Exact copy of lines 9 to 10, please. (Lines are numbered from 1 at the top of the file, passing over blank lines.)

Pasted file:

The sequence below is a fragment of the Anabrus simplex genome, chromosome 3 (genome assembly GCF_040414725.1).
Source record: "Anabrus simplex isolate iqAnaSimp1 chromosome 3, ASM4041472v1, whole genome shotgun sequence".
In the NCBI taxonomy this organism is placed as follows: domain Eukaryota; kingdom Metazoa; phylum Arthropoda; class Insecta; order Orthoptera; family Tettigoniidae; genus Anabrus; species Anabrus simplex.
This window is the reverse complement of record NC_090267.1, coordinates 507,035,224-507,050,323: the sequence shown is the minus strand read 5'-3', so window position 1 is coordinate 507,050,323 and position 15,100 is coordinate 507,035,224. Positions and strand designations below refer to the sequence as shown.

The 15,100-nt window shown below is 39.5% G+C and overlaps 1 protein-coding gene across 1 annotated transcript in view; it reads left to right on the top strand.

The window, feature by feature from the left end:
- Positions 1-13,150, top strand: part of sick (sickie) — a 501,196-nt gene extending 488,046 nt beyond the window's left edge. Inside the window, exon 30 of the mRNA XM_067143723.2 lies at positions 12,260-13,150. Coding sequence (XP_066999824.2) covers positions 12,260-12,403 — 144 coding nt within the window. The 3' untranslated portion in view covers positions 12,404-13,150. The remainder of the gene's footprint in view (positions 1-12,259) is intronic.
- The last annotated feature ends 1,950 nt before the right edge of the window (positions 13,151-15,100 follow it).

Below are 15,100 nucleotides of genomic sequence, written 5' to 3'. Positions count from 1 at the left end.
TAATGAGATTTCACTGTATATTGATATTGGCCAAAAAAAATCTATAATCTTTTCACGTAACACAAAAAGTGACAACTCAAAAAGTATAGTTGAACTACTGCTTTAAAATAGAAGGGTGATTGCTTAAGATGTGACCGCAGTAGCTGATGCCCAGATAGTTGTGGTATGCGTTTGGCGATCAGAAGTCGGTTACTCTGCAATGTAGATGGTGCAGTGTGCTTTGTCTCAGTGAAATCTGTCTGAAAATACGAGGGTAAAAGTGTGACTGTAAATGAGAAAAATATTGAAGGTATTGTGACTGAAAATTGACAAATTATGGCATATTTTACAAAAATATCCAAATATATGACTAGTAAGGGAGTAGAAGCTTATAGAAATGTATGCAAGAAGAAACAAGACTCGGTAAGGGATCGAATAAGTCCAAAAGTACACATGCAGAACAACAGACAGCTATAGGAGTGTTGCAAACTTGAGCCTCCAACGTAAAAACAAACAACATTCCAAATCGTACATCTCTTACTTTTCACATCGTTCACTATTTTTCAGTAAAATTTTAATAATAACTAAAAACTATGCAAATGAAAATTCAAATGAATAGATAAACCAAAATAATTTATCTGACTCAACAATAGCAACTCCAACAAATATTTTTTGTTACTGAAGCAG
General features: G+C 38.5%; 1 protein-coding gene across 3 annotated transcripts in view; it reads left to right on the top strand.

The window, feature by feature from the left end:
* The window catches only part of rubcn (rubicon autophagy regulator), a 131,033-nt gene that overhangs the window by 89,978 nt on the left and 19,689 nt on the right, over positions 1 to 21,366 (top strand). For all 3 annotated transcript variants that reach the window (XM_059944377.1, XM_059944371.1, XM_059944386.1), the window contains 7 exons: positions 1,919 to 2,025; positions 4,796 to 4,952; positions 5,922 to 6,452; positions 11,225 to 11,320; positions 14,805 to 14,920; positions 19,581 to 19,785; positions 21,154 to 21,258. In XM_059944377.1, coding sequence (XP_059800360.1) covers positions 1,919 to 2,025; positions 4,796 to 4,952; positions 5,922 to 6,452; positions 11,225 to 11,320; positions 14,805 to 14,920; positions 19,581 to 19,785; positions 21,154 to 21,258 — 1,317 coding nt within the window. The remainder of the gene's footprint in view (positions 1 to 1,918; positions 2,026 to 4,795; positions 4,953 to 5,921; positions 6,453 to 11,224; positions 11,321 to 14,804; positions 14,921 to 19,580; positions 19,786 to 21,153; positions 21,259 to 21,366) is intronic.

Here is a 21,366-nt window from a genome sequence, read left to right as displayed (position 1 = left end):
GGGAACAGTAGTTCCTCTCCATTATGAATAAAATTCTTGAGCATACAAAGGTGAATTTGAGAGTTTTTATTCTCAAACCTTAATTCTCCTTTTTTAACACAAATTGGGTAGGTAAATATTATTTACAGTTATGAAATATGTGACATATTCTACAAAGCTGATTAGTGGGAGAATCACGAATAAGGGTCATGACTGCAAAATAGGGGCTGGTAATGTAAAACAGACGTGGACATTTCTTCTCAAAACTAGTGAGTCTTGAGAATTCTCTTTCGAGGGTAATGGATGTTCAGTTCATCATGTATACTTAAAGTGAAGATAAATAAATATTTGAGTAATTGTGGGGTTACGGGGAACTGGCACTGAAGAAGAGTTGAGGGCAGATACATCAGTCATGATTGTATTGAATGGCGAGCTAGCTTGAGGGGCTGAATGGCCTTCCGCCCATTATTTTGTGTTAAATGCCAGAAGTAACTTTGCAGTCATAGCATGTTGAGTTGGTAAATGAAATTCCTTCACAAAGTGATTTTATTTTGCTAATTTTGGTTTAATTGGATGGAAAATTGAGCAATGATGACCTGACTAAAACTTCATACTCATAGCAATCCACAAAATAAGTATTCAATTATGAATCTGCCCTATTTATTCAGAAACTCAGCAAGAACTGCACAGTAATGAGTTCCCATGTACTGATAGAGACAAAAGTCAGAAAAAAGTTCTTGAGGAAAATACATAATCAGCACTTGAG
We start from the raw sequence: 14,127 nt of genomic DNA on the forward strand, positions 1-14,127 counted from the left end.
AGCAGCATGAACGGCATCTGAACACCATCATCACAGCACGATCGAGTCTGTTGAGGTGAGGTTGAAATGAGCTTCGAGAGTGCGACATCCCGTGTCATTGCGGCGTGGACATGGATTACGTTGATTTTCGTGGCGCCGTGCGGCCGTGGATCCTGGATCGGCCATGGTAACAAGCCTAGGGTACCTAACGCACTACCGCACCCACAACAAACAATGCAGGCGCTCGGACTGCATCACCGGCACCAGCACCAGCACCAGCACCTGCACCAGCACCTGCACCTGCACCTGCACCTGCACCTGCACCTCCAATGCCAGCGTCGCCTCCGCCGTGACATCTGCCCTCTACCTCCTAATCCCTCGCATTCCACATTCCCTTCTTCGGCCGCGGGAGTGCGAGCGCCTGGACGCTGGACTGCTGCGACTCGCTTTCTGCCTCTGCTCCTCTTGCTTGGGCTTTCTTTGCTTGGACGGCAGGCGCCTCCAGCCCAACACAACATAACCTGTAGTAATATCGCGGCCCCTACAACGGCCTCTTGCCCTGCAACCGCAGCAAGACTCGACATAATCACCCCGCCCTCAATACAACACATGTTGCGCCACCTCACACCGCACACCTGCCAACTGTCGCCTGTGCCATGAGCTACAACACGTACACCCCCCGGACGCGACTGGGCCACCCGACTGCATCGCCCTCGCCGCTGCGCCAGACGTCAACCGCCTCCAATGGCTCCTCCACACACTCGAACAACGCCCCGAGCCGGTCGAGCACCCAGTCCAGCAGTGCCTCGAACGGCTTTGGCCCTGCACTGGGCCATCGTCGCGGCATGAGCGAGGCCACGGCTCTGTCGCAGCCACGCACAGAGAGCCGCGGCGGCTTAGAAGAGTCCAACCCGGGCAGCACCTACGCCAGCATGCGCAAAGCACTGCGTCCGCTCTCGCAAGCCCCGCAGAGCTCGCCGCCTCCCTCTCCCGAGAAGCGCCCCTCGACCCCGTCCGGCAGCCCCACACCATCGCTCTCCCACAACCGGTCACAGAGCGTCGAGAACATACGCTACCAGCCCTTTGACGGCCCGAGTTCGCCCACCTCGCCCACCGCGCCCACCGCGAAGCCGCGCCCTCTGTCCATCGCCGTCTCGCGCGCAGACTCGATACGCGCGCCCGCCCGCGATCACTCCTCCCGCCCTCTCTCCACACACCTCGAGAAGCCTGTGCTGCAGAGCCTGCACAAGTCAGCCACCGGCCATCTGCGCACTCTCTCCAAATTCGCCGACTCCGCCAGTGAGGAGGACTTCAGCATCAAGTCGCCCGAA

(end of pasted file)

Below are 15,100 nucleotides of genomic sequence, written 5' to 3'. Positions count from 1 at the left end.
TAATGAGATTTCACTGTATATTGATATTGGCCAAAAAAAATCTATAATCTTTTCACGTAACACAAAAAGTGACAACTCAAAAAGTATAGTTGAACTACTGCTTTAAAATAGAAGGGTGATTGCTTAAGATGTGACCGCAGTAGCTGATGCCCAGATAGTTGTGGTATGCGTTTGGCGATCAGAAGTCGGTTACTCTGCAATGTAGATGGTGCAGTGTGCTTTGTCTCAGTGAAATCTGTCTGAAAATACGAGGGTAAAAGTGTGACTGTAAATGAGAAAAATATTGAAGGTATTGTGACTGAAAATTGACAAATTATGGCATATTTTACAAAAATATCCAAATATATGACTAGTAAGGGAGTAGAAGCTTATAGAAATGTATGCAAGAAGAAACAAGACTCGGTAAGGGATCGAATAAGTCCAAAAGTACACATGCAGAACAACAGACAGCTATAGGAGTGTTGCAAACTTGAGCCTCCAACGTAAAAACAAACAACATTCCAAATCGTACATCTCTTACTTTTCACATCGTTCACTATTTTTCAGTAAAATTTTAATAATAACTAAAAACTATGCAAATGAAAATTCAAATGAATAGATAAACCAAAATAATTTATCTGACTCAACAATAGCAACTCCAACAAATATTTTTTGTTACTGAAGCAG